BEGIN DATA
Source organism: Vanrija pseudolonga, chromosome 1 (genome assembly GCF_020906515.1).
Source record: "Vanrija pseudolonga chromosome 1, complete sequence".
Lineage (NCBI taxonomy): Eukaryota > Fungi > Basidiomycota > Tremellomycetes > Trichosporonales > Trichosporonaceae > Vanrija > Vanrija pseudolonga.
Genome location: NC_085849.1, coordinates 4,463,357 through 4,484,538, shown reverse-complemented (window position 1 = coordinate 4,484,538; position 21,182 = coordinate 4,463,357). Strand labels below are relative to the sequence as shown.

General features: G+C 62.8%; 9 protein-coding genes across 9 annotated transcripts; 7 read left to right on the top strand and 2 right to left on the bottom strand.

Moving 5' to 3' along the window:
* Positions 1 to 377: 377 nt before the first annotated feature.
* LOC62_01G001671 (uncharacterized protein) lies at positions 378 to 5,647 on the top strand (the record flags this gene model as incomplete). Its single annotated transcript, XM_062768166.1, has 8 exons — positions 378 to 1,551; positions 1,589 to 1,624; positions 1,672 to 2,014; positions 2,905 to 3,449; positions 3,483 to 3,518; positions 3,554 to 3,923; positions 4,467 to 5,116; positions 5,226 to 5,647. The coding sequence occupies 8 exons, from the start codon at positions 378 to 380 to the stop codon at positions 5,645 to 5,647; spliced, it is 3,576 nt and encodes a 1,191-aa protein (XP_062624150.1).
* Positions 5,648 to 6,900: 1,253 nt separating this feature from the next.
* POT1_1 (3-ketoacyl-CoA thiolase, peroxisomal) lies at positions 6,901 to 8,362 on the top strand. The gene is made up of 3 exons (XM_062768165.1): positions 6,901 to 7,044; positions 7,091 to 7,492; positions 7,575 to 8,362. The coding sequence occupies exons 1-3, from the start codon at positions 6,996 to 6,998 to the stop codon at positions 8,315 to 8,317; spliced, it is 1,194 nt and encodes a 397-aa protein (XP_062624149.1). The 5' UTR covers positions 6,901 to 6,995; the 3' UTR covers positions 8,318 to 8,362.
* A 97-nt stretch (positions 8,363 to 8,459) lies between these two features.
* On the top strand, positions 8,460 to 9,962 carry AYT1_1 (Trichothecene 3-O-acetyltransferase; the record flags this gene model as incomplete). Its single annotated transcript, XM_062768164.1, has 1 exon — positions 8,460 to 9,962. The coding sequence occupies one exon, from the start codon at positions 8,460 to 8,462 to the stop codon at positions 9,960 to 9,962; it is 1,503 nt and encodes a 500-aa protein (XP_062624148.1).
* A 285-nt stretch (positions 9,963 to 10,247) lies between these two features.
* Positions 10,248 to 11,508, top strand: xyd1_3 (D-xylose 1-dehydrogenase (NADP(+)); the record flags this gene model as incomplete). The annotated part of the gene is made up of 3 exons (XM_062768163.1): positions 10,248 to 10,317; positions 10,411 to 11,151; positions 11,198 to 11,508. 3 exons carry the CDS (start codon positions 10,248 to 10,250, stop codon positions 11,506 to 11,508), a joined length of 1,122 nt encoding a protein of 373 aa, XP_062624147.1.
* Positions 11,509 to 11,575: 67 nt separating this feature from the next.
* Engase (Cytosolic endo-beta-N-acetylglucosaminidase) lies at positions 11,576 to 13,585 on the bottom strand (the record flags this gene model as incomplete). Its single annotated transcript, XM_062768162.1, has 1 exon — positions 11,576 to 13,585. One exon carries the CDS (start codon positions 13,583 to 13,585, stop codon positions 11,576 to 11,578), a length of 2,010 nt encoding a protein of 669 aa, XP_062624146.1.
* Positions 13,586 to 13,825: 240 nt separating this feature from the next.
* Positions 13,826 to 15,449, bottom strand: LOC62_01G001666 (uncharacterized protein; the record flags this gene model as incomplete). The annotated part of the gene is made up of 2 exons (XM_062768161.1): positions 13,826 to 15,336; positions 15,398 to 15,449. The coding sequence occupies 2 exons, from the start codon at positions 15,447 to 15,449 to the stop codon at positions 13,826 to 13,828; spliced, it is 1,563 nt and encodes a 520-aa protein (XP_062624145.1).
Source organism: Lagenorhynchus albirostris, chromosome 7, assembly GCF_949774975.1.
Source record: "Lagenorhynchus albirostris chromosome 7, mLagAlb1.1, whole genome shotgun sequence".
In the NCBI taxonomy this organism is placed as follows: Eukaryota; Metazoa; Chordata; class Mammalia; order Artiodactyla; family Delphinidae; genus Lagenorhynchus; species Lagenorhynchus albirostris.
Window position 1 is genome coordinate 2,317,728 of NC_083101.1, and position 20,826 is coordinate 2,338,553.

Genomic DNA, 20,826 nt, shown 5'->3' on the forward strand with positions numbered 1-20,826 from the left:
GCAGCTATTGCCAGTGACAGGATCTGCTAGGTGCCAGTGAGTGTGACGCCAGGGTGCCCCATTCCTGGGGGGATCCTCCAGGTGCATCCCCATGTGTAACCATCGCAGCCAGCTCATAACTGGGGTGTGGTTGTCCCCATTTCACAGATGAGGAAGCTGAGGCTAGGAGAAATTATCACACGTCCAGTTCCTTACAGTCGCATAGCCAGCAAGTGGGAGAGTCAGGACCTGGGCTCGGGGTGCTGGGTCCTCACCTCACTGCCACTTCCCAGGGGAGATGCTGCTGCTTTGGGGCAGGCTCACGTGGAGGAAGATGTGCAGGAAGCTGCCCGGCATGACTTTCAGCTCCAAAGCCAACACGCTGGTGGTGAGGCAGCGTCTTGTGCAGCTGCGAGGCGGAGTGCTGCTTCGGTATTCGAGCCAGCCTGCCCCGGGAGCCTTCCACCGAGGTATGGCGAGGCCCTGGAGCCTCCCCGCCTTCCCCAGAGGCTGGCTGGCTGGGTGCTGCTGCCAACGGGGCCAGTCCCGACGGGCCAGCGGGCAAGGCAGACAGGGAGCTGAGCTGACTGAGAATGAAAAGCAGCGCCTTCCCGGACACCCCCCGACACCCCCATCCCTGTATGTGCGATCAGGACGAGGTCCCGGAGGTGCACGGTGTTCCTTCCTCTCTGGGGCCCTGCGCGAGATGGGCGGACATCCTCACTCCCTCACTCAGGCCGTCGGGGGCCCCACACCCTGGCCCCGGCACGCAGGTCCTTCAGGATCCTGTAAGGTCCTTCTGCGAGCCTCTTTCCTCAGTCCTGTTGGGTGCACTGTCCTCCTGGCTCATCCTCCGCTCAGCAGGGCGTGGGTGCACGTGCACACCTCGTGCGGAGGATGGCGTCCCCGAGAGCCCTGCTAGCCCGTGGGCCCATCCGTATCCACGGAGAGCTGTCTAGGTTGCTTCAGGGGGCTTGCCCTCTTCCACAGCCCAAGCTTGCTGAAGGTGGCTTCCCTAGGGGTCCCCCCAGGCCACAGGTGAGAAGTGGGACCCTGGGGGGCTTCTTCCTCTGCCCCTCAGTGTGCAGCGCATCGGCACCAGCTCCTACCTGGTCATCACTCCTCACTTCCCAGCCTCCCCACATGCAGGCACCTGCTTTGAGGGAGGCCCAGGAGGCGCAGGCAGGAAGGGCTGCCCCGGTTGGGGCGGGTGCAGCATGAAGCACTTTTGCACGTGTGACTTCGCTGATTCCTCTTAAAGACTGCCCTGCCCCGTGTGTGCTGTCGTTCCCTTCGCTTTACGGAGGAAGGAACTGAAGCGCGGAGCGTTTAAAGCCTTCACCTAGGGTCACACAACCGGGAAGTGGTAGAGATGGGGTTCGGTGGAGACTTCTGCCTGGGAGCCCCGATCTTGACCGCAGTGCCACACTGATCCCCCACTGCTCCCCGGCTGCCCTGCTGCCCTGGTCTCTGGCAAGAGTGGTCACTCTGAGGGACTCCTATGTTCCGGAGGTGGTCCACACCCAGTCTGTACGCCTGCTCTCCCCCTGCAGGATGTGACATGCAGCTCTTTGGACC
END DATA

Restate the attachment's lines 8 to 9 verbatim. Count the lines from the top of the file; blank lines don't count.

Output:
* LOC62_01G001671 (uncharacterized protein) lies at positions 378 to 5,647 on the top strand (the record flags this gene model as incomplete). Its single annotated transcript, XM_062768166.1, has 8 exons — positions 378 to 1,551; positions 1,589 to 1,624; positions 1,672 to 2,014; positions 2,905 to 3,449; positions 3,483 to 3,518; positions 3,554 to 3,923; positions 4,467 to 5,116; positions 5,226 to 5,647. The coding sequence occupies 8 exons, from the start codon at positions 378 to 380 to the stop codon at positions 5,645 to 5,647; spliced, it is 3,576 nt and encodes a 1,191-aa protein (XP_062624150.1).
* Positions 5,648 to 6,900: 1,253 nt separating this feature from the next.